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Billops v. Prentice

United States District Court, C.D. Illinois

September 6, 2017

SUSAN PRENTICE, et al., Defendants.



         The plaintiff, proceeding pro se, and currently incarcerated in Pontiac Correctional Center (“Pontiac”), was granted leave to proceed in forma pauperis. The case is now before the court for a merit review of plaintiff's claims. The court is required by 28 U.S.C. § 1915A to “screen” the plaintiff's complaint, and through such process to identify and dismiss any legally insufficient claim, or the entire action if warranted. A claim is legally insufficient if it “(1) is frivolous, malicious, or fails to state a claim upon which relief may be granted; or (2) seeks monetary relief from a defendant who is immune from such relief.” 28 U.S.C. § 1915A.

         In reviewing the complaint, the court accepts the factual allegations as true, liberally construing them in the plaintiff's favor. Turley v. Rednour, 729 F.3d 645, 649 (7th Cir. 2013). However, conclusory statements and labels are insufficient. Enough facts must be provided to “state a claim for relief that is plausible on its face.” Alexander v. U.S., 721 F.3d 418, 422 (7th Cir. 2013)(citation omitted). The court has reviewed the complaint and has also held a merit review hearing in order to give the plaintiff a chance to personally explain his claims to the court.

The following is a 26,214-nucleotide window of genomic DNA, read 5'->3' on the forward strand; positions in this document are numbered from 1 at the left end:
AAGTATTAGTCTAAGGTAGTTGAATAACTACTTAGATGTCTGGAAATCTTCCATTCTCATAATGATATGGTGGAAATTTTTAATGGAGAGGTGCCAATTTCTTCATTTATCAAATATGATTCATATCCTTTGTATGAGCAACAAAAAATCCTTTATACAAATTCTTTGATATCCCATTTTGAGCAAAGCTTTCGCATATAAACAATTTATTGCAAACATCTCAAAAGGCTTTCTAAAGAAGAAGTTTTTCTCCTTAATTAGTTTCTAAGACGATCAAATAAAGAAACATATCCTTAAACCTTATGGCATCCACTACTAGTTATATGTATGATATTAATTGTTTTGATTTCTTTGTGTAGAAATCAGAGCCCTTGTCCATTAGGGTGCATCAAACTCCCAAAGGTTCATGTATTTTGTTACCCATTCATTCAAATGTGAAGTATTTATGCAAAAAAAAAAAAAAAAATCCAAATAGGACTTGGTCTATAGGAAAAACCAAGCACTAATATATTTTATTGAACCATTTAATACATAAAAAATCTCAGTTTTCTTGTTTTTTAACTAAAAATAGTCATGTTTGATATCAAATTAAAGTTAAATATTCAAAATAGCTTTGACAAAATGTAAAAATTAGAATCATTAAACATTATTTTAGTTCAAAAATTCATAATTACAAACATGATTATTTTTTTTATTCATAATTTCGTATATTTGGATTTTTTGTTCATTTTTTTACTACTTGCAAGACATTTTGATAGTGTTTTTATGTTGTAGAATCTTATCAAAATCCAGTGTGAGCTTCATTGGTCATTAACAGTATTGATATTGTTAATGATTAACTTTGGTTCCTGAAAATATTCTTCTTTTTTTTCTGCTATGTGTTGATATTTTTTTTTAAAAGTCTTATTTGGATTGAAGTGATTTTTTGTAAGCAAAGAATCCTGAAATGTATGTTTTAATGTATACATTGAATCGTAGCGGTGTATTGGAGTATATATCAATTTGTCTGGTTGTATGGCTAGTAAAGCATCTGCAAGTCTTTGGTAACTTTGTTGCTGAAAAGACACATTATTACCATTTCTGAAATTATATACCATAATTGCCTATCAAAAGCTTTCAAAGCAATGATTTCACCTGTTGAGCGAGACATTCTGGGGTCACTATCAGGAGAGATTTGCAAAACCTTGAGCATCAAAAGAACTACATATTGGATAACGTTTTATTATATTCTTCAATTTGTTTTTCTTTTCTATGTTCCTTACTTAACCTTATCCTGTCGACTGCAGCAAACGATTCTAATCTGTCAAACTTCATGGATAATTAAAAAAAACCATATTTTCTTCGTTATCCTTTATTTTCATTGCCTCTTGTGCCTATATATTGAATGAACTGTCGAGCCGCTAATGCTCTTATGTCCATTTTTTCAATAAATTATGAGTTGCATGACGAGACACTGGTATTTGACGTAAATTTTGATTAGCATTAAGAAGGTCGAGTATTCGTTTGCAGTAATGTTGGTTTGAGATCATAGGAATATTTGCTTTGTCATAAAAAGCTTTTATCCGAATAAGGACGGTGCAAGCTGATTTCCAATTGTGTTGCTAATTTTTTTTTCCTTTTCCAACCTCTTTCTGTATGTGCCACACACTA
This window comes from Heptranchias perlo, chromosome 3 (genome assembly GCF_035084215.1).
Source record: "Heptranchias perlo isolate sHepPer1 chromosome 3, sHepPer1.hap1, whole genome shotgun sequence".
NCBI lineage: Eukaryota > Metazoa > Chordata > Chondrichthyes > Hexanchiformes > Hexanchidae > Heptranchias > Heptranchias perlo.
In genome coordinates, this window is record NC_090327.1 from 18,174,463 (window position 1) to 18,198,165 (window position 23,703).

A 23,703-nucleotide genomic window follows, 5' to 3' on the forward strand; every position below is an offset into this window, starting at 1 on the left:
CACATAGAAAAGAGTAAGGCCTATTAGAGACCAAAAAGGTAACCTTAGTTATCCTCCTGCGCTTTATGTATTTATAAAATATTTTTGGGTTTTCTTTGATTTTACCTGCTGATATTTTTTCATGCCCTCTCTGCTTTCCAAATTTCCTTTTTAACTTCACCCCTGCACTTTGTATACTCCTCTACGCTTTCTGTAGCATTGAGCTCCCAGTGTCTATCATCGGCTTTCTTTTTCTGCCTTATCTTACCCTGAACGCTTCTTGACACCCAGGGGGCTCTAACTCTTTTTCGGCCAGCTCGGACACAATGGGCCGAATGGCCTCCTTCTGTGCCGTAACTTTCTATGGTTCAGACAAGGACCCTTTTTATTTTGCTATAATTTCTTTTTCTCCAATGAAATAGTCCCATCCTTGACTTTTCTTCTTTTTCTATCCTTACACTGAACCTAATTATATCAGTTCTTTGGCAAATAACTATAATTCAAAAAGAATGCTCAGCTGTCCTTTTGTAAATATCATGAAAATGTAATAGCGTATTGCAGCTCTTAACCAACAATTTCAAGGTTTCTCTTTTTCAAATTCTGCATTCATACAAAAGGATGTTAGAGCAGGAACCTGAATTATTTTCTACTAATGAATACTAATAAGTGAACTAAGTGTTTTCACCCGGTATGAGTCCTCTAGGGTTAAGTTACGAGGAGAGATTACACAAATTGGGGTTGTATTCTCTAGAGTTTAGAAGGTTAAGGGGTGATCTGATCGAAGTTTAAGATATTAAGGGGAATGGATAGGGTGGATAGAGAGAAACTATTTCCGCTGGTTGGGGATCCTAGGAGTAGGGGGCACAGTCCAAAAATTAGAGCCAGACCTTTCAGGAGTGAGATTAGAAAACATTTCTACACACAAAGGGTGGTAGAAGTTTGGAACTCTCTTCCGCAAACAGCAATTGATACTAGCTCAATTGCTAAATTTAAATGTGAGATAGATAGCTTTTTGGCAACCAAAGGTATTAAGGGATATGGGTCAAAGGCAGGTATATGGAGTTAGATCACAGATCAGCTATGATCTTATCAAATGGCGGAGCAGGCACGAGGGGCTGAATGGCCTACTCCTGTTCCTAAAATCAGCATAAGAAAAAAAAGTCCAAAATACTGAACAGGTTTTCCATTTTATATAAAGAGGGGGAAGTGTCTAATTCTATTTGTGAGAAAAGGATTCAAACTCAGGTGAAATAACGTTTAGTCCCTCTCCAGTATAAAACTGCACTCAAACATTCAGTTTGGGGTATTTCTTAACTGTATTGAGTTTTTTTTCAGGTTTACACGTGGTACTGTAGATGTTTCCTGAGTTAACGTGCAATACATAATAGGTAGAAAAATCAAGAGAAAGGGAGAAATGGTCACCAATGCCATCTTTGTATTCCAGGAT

Plaintiff filed this lawsuit pursuant to 42 U.S.C. § 1983 alleging that Defendants Copeland, Whicker, Meister, and the Doe Defendants kicked him in the head, face, and lower body for five (5) minutes following plaintiff's alleged less-than-amicable discussion with Defendant Prentice about getting a food tray. Plaintiff alleges he was lying on the ground (per orders to do so) in shackles when the attack occurred. Plaintiff stated at the hearing that, as a result, his eye was swollen shut, his forehead was cut open, his wrists were scarred from the handcuffs, and they messed up his back. Plaintiff alleges that Defendant Meister denied him access to medical treatment on one occasion shortly after the incident, but he apparently received medical treatment later that day. Plaintiff also alleges that another inmate told him that Defendants Prentice and Meister took his stuff. Plaintiff also alleges delays in medical treatment and the grievance process caused by individuals not named as defendants.

         Plaintiff states a claim for excessive force against Defendants Copeland, Whicker, Meister, and the Doe Defendants. See Hudson v. Palmer, 503 U.S. 1 (1992). Plaintiff also states a claim for deliberate indifference to a serious medical need against Defendant Meister. See Estelle v. Gamble, 429 U.S. 97, 104 (1976) (prison guards can be held constitutionally liable for denying or delaying access to medical treatment).

         Plaintiff does not provide enough information regarding his other allegations to state a constitutional claim. Plaintiff's allegations that suggest Defendant Prentice ordered the attack are speculative at best and Plaintiff does not allege Defendant Prentice was involved in the alleged use of force. See Pepper v. Village of Oak Park, 430 F.3d 805, 810 (7th Cir. 2005) (“To be liable under [Section] 1983, an individual defendant must have caused or participated in a constitutional deprivation.”). Plaintiff also does not provide enough information about why his property was taken or whether he got it back, and he has no right to the grievance process itself.